The end-of-the-year movie rush is upon us, when the studios roll out their high-prestige projects. I've been thinking about words related to two major movies of the season: Up in the Air (now in theaters), adapted from the novel of the same name by Walter Kirn, and Avatar (coming soon!), the sci-fi extravaganza from James Cameron of Titanic fame.

The protagonist of Up in the Air, Ryan Bingham (played by George Clooney) is a corporate downsizer who constantly travels the country laying off employees at different companies. He has no real home in the traditional sense, and no real friends either, but he feels quite at home in the place-less places of air travel. In Kirn's novel, the character dubs his home "Airworld":

I call it Airworld; the scene, the place, the style. My hometown papers are USA Today and The Wall Street Journal. The big-screen Panasonics in the club rooms broadcast all the news I need, with an emphasis on the markets and the weather. My literature — yours, too, I see — is the best seller or the near-best seller, heavy on themes of espionage, high finance and the goodness of common people in small towns... Airworld is a nation within a nation, with its own language, architecture, mood and even its own currency — the token economy of airline bonus miles that I've come to value more than dollars. Inflation doesn't degrade them. They're not taxed. They're private property in its purest form.

Though Kirn's concept of "Airworld" is brilliantly expressed on the screen through director Jason Reitman's fine adaptation, the term itself, curiously, has not made the transition from book to film. That's a shame, since it's such a handy designation and deserves a wider audience. Some travel bloggers have been inspired by Kirn's coinage and have used "Airworld" since the novel's publication in 2001. The bloggers at World Hum seem to be particularly enamored with the term. When JetBlue opened a new terminal called T5 at John F. Kennedy International Airport (with all the latest amenities, including free wi-fi!), World Hum's Rob Verger celebrated by spending a whole day there, in a series he titled "24 Hours in Airworld." (That sounds a bit like the plot of another airport-centric movie, The Terminal starring Tom Hanks.)

As for Avatar, the most linguistically interesting aspect of this 3-D blockbuster will undoubtedly be the alien language of Na'vi, developed by Paul Frommer, a professor of clinical management communication at the University of Southern California. In last Sunday's "On Language" column in the New York Times Magazine, I place Frommer's work on Na'vi in the context of other sci-fi languages crafted by linguists, most notably Marc Okrand's wildly successful creation of Klingon for the Star Trek franchise.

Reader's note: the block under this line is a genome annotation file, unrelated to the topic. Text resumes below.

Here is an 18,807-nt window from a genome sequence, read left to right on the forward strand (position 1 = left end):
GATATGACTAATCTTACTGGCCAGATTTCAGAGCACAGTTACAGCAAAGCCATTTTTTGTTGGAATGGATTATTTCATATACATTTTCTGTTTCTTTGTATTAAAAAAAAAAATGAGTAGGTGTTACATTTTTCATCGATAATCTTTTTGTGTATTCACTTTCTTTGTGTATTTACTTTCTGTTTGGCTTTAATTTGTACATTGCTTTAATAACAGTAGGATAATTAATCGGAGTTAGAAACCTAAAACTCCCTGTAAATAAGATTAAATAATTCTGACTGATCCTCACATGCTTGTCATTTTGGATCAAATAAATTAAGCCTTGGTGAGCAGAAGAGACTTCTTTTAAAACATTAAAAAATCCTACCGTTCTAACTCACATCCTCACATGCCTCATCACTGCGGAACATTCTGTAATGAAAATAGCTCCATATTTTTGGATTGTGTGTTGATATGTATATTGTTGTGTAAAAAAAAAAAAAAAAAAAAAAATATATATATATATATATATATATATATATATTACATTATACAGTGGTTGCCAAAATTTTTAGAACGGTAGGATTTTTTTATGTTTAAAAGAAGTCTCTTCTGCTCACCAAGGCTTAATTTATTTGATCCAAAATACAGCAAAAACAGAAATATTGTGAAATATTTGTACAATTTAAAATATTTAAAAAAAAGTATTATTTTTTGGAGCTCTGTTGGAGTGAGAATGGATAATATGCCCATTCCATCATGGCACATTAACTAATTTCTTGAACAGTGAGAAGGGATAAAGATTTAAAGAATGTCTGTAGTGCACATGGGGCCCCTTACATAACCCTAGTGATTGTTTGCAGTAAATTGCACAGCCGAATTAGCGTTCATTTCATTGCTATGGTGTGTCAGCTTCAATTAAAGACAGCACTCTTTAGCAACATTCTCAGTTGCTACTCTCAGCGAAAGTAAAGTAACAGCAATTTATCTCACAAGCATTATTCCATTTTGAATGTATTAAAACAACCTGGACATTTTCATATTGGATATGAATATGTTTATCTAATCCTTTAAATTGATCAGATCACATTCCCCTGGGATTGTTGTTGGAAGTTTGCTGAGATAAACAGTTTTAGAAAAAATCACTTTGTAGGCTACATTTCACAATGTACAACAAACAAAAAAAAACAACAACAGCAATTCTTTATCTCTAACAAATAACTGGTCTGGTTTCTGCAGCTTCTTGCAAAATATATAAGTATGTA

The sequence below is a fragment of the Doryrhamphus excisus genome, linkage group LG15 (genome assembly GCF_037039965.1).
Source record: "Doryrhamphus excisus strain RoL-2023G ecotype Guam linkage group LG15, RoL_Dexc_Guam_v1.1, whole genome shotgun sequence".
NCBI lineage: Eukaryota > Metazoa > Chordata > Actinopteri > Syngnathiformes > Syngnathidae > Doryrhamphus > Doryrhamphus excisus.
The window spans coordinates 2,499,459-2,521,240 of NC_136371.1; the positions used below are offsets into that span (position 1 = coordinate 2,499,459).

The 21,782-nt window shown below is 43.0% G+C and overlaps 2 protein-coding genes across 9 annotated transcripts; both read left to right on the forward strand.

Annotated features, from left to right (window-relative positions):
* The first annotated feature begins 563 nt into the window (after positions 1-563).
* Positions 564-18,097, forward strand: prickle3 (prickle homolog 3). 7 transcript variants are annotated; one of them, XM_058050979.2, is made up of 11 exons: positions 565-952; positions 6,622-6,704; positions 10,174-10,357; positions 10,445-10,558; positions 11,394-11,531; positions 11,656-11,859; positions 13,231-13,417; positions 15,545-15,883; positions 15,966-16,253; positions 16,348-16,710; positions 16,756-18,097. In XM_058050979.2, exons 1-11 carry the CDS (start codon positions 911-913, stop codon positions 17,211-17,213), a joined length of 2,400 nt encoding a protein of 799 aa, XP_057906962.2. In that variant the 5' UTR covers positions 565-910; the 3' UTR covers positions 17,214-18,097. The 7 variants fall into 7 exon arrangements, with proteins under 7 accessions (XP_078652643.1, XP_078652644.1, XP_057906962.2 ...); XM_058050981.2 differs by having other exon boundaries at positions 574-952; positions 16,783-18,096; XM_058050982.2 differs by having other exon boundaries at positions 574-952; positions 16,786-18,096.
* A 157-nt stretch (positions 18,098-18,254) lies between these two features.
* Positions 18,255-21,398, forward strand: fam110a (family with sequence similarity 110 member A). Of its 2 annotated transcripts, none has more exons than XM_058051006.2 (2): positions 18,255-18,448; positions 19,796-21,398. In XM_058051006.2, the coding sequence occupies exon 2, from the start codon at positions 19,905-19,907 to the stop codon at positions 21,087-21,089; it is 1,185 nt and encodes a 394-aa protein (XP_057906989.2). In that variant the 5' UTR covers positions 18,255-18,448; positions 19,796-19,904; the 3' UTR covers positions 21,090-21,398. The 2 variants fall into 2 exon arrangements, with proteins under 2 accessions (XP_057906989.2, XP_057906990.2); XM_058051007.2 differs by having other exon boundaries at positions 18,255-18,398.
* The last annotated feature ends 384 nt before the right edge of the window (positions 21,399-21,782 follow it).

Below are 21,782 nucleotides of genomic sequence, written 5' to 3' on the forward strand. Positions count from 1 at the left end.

It remains to be seen, however, if Na'vi will take off like Klingon, with its own subculture of fans. Both languages require mastering some rather exotic phonetics. Just as Klingon devotees must practice their lateral affricates, potential Na'vi speakers will need to learn the language's ejective consonants. Na'vi's explosive ejectives pack a particular punch in words like skxawng, meaning "moron," an epithet that Frommer says became popular among the crew on the Avatar set. (You can hear Frommer pronouncing some sample Na'vi dialog, ejectives and all, as a bonus feature in the online version of my "On Language" column.)

But there's at least one English word in Cameron's film that is worthy of note: unobtainium, the name of the precious mineral that humans are mining on the distant world of Pandora, home of the Na'vi. The word (also spelled unobtanium) is far from new: it's the tongue-in-cheek label for a stock feature of science fiction, and by using the term Cameron seems to be paying homage to the genre's tradition of imaginatively improbable substances.

As Paul Dickson notes in his new Dictionary of the Space Age, unobtainium has a history in the aerospace industry predating its sci-fi usage. The first known appearance is in Woodford Heflin's Interim Glossary, Aero-Space Terms, a February 1958 publication of the Air University of the U.S. Air Force, where the word is tagged "humorous or ironical." Here is Heflin's full definition:

A substance having the exact high test properties required for a piece of hardware or other item of use, but not obtainable whether because it theoretically cannot exist or because technology is insufficiently advanced to produce it.

Cameron has been chasing his own unobtainium ever since Titanic. Heflin's definition could just as easily fit the sophisticated effects that the director sought for Avatar: for years, the technology was "insufficiently advanced" to produce the alien world of Pandora. Now that Cameron has finally obtained his unobtainium, we'll see if the quarry was worth the pursuit.

Have you come across any noteworthy words or phrases in other movies of the past year? Let us know in the comments below!